I’ve seen several tutorials on how to record phone calls with Audacity, but they all seem to be for using Audacity on Windows or Mac. So, here’s how you do it on Ubuntu. I’m using Ubuntu 16.04. It’s not all that hard once you see how it works. The complicating factor is that you want to record BOTH your mic AND your system audio at the same time. I’m going to show you how to use Google Hangouts to make a phone call and record the audio. Here’s how it works.
One of the things I really like about using Chrome on Linux is the ability to turn any website into a Desktop-ish App. It’s technically still a web app, but it opens in its own window without a location bar or any of the other decorations you normally see in a web browser. So it looks like a desktop app. I’ve done this with a bunch of different sites including Gmail, Simplenote, Toggl, YNAB, and LastPass. Then, anytime I want to sling out an email, take a note, start tracking my time on a job, etc. It’s all just a keyboard shortcut away. The apps get their own icon too so you can find them easily when you Alt + Tab through your open apps. Here’s how it works.
Thank you, Lou Anne McKeefery and Foothills WordPress Meetup Group, for the opportunity to present about WordPress ecommerce! You guys had great questions and I’m looking forward to sharing with you all again next month.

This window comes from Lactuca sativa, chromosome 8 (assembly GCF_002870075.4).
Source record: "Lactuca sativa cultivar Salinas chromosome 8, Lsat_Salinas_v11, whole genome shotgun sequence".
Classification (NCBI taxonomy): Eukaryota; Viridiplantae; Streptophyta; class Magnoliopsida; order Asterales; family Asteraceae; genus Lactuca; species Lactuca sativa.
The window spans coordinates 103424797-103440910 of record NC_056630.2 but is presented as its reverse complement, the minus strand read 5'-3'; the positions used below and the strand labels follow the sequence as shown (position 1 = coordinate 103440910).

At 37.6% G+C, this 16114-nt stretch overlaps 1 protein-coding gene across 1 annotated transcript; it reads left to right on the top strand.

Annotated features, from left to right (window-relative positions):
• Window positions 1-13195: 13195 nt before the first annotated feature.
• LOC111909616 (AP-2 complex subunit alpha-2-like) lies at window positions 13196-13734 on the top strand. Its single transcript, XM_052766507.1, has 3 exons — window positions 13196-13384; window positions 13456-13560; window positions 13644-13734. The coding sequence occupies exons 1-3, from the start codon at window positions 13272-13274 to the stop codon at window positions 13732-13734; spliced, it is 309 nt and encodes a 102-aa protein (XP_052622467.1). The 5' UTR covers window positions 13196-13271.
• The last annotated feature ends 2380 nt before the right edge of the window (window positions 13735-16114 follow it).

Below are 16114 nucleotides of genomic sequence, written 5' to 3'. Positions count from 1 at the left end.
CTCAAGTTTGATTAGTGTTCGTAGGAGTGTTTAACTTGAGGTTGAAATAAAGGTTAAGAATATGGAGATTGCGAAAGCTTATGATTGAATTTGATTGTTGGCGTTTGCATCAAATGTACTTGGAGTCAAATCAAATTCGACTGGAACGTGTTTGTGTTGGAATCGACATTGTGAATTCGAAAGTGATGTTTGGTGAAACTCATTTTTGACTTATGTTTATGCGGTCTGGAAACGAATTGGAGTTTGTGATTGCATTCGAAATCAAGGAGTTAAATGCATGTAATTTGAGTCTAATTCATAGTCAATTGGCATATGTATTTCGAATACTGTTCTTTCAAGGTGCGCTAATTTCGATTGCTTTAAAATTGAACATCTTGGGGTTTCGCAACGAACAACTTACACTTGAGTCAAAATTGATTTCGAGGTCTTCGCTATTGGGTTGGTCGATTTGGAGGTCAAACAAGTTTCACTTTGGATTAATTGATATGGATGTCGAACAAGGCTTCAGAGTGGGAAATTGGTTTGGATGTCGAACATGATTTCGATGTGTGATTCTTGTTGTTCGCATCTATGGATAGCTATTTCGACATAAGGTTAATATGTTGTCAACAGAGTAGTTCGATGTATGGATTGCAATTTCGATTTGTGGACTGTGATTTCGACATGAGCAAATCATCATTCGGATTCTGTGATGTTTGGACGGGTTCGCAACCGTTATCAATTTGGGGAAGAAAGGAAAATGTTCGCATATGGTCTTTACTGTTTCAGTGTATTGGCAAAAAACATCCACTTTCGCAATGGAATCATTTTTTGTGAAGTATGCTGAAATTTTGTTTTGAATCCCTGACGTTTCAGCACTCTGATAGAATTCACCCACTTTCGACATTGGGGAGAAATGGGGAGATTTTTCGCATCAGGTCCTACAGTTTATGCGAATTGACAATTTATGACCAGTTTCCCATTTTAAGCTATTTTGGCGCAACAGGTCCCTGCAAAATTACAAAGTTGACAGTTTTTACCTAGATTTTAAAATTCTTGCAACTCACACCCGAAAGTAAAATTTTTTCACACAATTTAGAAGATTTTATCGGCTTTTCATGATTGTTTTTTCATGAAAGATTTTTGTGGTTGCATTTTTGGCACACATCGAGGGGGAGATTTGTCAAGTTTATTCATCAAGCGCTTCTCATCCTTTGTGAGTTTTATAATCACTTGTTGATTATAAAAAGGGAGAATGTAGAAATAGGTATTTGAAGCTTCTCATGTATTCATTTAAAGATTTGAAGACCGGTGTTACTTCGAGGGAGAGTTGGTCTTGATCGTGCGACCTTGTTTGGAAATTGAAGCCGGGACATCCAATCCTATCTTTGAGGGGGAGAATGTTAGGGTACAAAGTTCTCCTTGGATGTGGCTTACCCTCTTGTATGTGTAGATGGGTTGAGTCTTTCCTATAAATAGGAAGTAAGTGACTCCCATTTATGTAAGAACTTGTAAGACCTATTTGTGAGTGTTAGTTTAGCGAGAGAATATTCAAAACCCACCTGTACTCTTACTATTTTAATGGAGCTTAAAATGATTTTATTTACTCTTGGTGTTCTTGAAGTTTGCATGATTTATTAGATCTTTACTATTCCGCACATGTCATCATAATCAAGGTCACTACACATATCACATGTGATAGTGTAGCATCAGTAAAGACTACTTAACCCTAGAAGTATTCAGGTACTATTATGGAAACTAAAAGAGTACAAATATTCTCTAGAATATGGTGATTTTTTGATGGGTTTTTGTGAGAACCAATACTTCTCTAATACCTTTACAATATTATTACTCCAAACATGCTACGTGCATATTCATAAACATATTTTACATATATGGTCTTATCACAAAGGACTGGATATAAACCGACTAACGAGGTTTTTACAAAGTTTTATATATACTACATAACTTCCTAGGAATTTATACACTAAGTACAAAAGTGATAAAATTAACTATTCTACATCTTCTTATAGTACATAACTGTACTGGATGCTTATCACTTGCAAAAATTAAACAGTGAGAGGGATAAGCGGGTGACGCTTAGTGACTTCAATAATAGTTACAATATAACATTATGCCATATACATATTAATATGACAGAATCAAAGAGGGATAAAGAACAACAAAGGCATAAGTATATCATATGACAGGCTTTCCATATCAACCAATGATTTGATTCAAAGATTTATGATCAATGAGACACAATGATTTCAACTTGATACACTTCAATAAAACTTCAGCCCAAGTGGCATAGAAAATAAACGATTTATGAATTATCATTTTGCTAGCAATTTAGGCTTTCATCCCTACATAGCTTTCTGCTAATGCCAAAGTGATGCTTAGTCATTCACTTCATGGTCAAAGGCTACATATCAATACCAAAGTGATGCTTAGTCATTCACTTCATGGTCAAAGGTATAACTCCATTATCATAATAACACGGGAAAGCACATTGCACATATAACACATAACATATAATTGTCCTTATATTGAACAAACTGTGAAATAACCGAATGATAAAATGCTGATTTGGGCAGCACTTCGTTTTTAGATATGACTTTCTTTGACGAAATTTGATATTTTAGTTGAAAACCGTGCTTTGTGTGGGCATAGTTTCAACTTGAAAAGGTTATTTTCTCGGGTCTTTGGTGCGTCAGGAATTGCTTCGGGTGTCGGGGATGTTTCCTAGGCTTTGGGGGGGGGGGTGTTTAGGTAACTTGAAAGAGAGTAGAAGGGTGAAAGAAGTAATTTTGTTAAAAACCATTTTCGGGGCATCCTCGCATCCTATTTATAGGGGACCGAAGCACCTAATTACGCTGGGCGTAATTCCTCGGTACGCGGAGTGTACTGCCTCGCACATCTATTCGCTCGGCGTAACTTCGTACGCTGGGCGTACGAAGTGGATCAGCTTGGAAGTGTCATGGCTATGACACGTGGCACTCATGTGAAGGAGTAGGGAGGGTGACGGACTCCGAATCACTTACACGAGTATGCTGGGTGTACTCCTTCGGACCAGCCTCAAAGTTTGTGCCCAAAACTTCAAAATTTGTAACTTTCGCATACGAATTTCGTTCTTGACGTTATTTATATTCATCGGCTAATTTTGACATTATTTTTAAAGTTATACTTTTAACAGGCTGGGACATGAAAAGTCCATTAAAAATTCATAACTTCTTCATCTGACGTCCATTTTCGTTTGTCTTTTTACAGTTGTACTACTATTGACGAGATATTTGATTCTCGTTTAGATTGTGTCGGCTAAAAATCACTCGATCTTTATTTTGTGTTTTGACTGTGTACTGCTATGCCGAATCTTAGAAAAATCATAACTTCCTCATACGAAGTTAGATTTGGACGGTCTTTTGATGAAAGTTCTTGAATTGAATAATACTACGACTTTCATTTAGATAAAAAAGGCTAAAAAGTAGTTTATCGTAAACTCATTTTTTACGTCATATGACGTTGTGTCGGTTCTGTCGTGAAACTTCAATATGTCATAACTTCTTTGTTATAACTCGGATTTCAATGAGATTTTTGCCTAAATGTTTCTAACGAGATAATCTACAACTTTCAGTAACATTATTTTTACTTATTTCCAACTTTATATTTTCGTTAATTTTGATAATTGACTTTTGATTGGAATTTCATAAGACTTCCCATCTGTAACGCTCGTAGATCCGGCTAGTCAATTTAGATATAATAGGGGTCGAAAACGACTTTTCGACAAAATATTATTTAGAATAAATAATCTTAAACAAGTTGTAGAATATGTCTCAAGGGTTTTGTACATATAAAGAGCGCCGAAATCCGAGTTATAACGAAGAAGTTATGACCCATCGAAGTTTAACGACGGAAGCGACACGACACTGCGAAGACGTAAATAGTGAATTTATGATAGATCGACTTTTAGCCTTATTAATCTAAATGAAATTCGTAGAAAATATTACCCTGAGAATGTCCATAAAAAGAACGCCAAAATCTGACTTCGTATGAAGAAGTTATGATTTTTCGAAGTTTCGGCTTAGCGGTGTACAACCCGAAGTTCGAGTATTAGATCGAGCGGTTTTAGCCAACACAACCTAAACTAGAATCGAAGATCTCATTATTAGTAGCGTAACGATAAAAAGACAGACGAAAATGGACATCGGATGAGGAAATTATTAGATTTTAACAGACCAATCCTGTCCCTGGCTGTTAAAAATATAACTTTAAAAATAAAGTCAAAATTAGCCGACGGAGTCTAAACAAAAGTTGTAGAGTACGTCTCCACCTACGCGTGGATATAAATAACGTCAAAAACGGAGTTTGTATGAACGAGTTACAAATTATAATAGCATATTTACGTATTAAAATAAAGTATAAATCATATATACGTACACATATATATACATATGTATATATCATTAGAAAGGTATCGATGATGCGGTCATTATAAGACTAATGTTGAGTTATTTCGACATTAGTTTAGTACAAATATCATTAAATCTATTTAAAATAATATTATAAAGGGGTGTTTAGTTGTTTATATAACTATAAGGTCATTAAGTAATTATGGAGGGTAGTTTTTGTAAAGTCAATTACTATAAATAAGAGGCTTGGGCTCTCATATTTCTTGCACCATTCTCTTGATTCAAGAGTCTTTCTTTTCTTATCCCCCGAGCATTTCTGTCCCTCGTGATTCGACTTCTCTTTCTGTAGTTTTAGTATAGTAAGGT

We started off going over when you should look for a WordPress ecommerce theme and when it might be a better idea to just use a minimal WordPress theme – not specific to ecommerce. Next, we jumped into the three different flavors of ecommerce (digital products, physical products, and subscriptions). We took a quick look at different WordPress ecommerce plugins for each flavor of ecommerce.
Ecommerce, however, is much more than just a plugin. There are plenty of other things to consider like making sure your email receipts are successfully delivered (and not flagged as spam). We took a look at how to keep your digital products safe and your site fast as your customers download their purchases. Then we briefly touched on PCI compliance and how Cart66 takes care of all your ecommerce security needs with a slurped hosted payment page.